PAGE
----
• David Jernigan

    David Jernigan is a BU School of Public Health professor of health law, policy, and management; he can be reached at dhjern@bu.edu. Profile

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There are 3 comments on POV: Will Bringing Back “Happy Hours” Make Us Happy?

  1. So the case has been made that happy hours in Massachusetts lead to an increase in drunk driving, assaults, rape, homicides, death and disability. As the parent of three grown children, I feel that what seems to be missing is any analysis of our discussions about the consumption of alcohol, the training of bar tenders, and the role of (in)effective public transit systems. As an engineer, I feel it would be useful to compare the Massachusetts data with other countries where people are less reliant on driving and young people are more involved in discussions of alcohol consumption and abuse.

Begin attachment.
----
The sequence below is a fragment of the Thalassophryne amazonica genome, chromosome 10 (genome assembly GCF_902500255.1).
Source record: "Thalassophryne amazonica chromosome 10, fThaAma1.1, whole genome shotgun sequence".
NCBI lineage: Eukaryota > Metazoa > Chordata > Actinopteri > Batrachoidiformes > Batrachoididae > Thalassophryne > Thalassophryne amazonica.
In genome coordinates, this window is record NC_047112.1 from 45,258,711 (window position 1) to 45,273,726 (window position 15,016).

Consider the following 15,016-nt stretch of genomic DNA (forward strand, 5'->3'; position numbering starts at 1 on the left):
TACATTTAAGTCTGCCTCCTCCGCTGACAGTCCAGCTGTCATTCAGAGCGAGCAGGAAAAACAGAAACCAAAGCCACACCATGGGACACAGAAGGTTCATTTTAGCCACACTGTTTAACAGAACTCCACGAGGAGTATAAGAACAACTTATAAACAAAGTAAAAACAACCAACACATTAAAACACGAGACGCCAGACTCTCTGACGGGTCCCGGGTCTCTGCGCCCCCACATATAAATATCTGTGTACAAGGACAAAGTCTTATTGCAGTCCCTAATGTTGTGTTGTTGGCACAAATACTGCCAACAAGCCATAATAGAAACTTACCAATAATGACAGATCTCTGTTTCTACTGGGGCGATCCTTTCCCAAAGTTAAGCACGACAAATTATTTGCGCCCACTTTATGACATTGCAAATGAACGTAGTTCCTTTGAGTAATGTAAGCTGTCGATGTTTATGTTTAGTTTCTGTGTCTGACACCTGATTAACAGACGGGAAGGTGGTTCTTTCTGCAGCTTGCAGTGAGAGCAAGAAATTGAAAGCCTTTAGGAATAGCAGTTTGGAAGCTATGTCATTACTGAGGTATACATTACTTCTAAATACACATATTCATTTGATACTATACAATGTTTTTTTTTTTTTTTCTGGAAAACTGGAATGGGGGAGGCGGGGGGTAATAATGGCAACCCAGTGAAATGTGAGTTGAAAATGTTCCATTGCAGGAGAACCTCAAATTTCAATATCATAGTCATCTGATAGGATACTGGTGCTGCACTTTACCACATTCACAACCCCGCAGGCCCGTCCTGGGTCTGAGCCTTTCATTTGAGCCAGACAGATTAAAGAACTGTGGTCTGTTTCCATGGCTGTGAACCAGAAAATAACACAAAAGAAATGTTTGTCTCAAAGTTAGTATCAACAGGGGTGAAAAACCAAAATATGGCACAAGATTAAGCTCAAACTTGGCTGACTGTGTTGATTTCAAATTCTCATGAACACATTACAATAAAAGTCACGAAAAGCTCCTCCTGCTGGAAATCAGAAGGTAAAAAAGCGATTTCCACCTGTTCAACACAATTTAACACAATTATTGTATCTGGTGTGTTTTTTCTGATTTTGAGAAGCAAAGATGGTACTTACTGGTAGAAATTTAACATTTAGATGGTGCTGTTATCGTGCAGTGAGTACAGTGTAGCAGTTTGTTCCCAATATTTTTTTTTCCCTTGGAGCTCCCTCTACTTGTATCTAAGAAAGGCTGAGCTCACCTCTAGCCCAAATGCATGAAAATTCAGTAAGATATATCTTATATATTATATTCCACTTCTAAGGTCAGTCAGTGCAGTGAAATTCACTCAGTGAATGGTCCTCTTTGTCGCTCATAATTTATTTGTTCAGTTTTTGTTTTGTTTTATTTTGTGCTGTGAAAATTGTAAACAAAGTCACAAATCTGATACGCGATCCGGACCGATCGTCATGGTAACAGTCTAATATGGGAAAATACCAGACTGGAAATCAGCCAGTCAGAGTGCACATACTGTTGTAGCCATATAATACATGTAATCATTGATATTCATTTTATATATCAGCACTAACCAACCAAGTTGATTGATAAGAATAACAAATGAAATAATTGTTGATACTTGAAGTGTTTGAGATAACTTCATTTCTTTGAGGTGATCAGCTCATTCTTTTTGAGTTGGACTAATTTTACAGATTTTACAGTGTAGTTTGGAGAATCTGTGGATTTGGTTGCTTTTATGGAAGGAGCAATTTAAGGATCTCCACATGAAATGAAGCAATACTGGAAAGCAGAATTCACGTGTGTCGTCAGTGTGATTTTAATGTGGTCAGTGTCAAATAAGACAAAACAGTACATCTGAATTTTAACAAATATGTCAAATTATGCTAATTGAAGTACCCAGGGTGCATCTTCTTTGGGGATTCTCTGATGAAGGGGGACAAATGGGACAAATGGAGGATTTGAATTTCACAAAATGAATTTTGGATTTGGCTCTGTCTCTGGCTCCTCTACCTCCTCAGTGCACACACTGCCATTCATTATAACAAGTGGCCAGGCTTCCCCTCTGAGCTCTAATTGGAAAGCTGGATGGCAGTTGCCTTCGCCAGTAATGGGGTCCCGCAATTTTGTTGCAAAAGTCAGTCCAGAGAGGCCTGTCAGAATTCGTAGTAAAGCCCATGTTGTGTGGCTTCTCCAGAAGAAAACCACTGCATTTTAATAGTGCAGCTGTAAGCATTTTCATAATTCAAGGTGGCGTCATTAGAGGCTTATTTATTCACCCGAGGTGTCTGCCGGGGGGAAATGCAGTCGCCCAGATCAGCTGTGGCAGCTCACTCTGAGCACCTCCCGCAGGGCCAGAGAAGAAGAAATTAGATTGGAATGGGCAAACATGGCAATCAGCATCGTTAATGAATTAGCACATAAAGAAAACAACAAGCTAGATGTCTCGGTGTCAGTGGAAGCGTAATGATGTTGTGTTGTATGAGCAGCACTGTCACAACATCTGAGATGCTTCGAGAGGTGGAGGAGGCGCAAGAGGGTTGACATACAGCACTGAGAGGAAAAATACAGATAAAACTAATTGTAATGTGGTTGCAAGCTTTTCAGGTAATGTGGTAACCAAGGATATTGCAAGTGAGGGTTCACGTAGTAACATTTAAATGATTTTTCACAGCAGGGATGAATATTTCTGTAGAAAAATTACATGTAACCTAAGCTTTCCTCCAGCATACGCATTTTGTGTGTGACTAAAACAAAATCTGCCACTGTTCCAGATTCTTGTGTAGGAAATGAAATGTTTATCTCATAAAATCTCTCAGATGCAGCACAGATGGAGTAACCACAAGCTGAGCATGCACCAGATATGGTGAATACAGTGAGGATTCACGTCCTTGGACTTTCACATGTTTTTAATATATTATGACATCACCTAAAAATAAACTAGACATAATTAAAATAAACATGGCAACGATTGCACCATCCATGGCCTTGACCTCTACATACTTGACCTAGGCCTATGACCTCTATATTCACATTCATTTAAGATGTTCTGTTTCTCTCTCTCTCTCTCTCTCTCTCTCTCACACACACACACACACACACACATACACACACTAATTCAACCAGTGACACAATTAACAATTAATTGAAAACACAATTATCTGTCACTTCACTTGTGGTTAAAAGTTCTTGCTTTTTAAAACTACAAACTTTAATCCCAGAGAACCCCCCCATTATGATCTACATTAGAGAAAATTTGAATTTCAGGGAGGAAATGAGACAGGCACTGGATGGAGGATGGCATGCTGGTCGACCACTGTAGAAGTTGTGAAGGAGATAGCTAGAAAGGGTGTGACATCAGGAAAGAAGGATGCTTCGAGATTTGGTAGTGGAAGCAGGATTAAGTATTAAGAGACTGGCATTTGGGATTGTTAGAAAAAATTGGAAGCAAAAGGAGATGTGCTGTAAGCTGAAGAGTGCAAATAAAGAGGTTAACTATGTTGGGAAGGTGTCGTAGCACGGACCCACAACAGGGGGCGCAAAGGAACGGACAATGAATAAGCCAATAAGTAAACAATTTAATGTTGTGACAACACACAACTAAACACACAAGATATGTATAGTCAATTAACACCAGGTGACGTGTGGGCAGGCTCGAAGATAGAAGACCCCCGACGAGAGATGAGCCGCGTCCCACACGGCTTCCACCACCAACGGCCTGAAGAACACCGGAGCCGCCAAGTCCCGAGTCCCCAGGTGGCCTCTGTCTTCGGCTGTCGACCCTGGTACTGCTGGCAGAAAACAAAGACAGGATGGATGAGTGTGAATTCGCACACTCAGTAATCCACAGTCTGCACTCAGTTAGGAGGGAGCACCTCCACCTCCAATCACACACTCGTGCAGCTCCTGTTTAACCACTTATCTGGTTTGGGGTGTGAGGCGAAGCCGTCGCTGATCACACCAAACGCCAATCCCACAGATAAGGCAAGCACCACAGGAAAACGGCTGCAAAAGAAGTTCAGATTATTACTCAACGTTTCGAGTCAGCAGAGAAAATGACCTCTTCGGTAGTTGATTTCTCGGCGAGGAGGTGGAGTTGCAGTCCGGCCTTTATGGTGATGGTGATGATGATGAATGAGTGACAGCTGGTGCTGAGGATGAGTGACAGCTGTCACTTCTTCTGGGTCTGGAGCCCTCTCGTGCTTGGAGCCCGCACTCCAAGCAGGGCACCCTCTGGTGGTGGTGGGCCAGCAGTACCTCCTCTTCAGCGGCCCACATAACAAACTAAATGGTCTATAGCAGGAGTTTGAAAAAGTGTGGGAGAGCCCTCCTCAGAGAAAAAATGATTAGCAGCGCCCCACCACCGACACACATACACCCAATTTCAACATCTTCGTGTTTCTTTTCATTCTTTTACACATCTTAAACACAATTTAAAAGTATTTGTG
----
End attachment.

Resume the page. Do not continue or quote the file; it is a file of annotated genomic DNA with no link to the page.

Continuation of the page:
2. Stop pushing alcohol as a way to meet people. A one hour quick meal (ie buffet, pizza, enchiladas) etc would be a lot better and cost the same as alcohol (though the profit manager is much less) and promote real conversation

  3. The study you cited in your claim about college students being more likely to drink in response to happy hour was performed in a way that shows a correlation between the two but not necessarily a causal relationship. Additionally, a lot of data to support your article is from over 15 years ago. Although I agree that happy hours contribute to an overall heavier drinking culture, I don’t think the evidence in your article is strong enough to support not implementing happy hour because it disregards all the economic benefits for businesses. If one is going to suggest not bringing back happy hours and looking for an alternative to help struggling businesses, then it is only fair to suggest tangible solutions that could possibly be of help. While I agree with the benefits of sobriety and decreased drinking, I don’t necessarily agree with the government stepping in and not allowing businesses to have happy hours.

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